Fixed annuities are a contract with an insurance company, wherein a customer gives the company a lump sum and receives a set interest rate for a period of time. Generally, participants have to keep their money in the annuity for seven to ten years, or have to pay a surrender fee when they withdraw it. Some annuities allow users to withdraw a certain amount for free each year.
Although most famous for its breakfast cereals, General Mills actually provides a wide array of home cooking products, ranging from the old-fashioned to the organic and from raw ingredients to fully-prepared meals. As such, it is positioned to experience massive growth as recession-plagued former restaurant customers start cooking at home and economizing home chefs move away from pricey prepared dishes.
The company is predicting that its 2010 adjusted net will increase by as much as 7%, a move that will yield a jump of up to 27 cents per share, from $3.98 to $4.25. For General Mills, at least, the recession looks like a fantastic growth opportunity.
The irony continues, as it appears that AIG's headquarters at 70 Pine Street may soon be the site of condominiums (presumably, they will not be purchased with subprime mortages). According to reports, the space was sold for approximately $100 million to an overseas company that plans to transform it into a mixed-use development including both retail and residential spaces.
On Sunday, the latest edition of Nintendo's (OTC: NTDOY) DS portable gaming system hit stores. In the aftermath of the release, questions are emerging about where the company is heading and what its platform will ultimately become.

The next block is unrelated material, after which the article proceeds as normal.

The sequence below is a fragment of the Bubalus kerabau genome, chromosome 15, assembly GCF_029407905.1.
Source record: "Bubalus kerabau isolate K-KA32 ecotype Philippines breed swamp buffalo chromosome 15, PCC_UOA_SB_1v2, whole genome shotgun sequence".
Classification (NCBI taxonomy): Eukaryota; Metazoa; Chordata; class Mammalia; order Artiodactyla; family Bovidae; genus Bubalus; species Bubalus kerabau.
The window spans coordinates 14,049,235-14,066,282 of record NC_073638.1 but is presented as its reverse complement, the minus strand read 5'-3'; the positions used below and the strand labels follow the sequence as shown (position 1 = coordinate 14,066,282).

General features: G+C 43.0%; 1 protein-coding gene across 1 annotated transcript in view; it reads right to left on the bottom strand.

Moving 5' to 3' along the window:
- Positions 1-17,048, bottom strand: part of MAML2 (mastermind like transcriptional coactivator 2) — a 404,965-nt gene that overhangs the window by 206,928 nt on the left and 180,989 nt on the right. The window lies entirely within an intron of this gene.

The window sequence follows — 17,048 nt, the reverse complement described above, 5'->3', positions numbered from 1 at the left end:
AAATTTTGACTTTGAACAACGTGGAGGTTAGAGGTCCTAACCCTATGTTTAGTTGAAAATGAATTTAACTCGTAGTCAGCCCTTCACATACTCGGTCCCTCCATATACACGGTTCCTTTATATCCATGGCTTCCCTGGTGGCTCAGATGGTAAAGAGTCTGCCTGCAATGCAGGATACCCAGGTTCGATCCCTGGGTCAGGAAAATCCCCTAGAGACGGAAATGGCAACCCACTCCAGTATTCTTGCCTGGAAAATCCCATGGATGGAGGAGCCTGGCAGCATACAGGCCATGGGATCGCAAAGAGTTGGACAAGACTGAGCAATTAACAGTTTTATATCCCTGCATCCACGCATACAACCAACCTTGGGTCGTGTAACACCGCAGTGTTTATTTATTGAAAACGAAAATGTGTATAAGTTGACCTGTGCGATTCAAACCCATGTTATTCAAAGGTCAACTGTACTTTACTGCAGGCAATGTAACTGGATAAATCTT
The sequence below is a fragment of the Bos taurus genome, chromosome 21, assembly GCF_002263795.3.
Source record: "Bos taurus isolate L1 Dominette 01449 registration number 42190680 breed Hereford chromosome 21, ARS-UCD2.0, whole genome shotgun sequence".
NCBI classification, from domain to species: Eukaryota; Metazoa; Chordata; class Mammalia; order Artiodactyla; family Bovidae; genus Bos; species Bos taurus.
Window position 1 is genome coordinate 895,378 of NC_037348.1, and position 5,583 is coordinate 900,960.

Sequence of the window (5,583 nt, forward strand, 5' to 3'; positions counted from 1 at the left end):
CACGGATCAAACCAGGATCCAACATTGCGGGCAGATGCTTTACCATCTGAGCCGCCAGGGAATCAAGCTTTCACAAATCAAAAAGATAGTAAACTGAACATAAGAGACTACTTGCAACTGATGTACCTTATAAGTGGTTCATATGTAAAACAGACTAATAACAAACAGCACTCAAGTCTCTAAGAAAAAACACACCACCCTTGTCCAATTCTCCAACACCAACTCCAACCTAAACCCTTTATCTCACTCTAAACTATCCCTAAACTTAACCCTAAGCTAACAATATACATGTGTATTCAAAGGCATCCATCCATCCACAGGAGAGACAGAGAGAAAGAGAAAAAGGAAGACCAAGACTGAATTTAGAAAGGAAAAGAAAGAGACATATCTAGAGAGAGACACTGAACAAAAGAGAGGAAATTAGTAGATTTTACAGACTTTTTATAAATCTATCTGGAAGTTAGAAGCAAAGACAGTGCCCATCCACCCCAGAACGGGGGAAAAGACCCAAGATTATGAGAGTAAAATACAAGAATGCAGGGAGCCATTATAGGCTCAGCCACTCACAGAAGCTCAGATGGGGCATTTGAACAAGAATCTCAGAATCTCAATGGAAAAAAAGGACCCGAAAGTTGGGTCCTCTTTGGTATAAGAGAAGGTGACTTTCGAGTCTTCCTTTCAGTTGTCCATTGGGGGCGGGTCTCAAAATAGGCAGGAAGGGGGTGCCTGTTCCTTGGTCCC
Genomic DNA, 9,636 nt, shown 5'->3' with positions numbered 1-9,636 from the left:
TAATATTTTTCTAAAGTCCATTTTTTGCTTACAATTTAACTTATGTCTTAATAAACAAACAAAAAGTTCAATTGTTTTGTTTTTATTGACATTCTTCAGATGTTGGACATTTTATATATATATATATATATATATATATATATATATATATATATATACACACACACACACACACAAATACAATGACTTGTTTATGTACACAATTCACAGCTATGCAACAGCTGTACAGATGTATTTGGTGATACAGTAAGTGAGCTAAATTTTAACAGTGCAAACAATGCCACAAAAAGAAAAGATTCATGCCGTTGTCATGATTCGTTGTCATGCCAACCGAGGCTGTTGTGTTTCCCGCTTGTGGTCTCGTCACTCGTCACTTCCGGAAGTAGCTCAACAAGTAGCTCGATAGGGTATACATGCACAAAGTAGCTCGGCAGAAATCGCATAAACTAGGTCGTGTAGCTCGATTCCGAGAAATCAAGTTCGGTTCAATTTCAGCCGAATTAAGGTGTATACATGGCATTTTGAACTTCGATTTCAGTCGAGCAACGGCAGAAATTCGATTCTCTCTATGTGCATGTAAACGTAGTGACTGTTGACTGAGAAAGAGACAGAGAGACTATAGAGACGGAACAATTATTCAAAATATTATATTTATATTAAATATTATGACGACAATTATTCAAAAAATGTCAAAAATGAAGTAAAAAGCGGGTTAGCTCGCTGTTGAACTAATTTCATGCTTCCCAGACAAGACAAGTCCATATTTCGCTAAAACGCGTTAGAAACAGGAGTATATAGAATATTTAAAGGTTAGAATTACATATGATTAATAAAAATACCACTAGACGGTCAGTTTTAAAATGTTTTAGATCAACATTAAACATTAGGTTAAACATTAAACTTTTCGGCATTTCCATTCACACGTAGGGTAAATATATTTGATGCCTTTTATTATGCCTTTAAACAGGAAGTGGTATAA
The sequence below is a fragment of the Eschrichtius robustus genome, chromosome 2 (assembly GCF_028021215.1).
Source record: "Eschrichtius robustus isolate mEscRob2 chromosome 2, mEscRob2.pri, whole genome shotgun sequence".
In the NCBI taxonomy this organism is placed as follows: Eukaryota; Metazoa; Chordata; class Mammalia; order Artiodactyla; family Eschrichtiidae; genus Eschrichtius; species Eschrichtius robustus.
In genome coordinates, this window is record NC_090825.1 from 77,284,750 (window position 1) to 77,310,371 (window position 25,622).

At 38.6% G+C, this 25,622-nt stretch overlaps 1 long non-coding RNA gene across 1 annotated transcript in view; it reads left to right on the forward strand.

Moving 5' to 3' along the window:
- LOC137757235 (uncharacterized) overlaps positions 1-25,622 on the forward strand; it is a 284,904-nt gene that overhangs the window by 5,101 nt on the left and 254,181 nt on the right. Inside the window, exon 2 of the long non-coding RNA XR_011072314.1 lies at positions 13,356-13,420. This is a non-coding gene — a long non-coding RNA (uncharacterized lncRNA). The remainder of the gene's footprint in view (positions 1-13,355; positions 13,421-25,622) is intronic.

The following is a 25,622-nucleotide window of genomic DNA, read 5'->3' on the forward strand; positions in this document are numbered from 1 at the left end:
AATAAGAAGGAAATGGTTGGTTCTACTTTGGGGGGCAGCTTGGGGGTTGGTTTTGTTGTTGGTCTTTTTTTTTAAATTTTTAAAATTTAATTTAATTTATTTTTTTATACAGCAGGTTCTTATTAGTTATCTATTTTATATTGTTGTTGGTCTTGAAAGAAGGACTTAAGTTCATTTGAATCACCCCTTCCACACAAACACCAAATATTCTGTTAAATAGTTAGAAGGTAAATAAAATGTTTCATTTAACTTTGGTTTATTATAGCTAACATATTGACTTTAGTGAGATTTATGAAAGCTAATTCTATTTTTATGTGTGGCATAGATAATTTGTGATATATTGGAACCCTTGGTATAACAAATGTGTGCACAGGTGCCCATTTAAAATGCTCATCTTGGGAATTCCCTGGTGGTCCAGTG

There is little question that the DSi will be a big hit. One of the harsher reviewers, The LA Times' Pete Metzger, criticized the matte finish and stated that the machine's advances were "evolutionary," but not a must-have. Even so, he gave it a strong A-.
This attitude was echoed by another tough reviewer, The Globe and Mail's Chad Sapieha, who questioned whether the DSi was really worth the extra money, but seemed confident that the gaming system would be a resounding success.
Frankly, it's easy to overlook the Kindle. At more than $300, it is prohibitively expensive for many consumers in today's market; further, as Bloggingstocks columnist Joseph Lazzaro notes, there is nothing quite like curling up with a nice book, and the current Kindle doesn't quite make the grade. The little reader suffers from a too-small screen, a too-high price tag, and is an insufficient translator of the holistic "reading experience" that true bibliophiles adore.
While tales like Stephen Schwarzman's million dollar birthday and Dick Fuld's five homes tend to capture the public's attention, these outrageous expenditures are only the tip of the iceberg. From $175 hamburgers at the Wall Street Burger Shoppe to John Thain's $1.22 million office redecoration, it has become increasingly clear that New York's financial workers have spent the last few years living in a completely alien world. What's more, they are either unable or unwilling to adapt to the changing realities of America's economy.
Regardless of whether we're talking about the Ford Motor Company's (NYSE: F) decision to focus its attention on cars (to the detriment of its truck lines), Chrysler's decision to channel stuff its dealerships, or General Motors' (NYSE: GM) decision to sit on its fuel cell cars, Detroit seems determined to misjudge the economy and the customers.
At their best, the three have minimized innovation while milking their successes. At their worst, they have spent time and money on expensive acquisitions or dead-end technologies, to the detriment of their bottom line.